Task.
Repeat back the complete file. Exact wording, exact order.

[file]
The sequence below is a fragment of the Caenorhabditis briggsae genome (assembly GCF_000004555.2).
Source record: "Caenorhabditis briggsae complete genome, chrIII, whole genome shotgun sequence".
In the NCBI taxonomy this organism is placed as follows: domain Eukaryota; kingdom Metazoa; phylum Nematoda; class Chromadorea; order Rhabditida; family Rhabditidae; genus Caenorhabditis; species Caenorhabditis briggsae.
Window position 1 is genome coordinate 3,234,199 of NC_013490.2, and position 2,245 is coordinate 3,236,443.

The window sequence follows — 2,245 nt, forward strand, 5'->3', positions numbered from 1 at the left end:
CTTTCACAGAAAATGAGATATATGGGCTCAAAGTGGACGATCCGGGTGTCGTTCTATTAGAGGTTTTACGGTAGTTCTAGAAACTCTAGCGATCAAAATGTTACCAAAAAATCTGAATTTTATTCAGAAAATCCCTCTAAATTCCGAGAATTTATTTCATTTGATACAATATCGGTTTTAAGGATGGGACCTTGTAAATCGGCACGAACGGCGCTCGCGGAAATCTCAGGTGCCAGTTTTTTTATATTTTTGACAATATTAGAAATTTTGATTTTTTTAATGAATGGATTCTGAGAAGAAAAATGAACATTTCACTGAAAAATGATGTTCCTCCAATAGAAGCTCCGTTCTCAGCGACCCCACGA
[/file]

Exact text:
The sequence below is a fragment of the Caenorhabditis briggsae genome (assembly GCF_000004555.2).
Source record: "Caenorhabditis briggsae complete genome, chrIII, whole genome shotgun sequence".
In the NCBI taxonomy this organism is placed as follows: domain Eukaryota; kingdom Metazoa; phylum Nematoda; class Chromadorea; order Rhabditida; family Rhabditidae; genus Caenorhabditis; species Caenorhabditis briggsae.
Window position 1 is genome coordinate 3,234,199 of NC_013490.2, and position 2,245 is coordinate 3,236,443.

The window sequence follows — 2,245 nt, forward strand, 5'->3', positions numbered from 1 at the left end:
CTTTCACAGAAAATGAGATATATGGGCTCAAAGTGGACGATCCGGGTGTCGTTCTATTAGAGGTTTTACGGTAGTTCTAGAAACTCTAGCGATCAAAATGTTACCAAAAAATCTGAATTTTATTCAGAAAATCCCTCTAAATTCCGAGAATTTATTTCATTTGATACAATATCGGTTTTAAGGATGGGACCTTGTAAATCGGCACGAACGGCGCTCGCGGAAATCTCAGGTGCCAGTTTTTTTATATTTTTGACAATATTAGAAATTTTGATTTTTTTAATGAATGGATTCTGAGAAGAAAAATGAACATTTCACTGAAAAATGATGTTCCTCCAATAGAAGCTCCGTTCTCAGCGACCCCACGA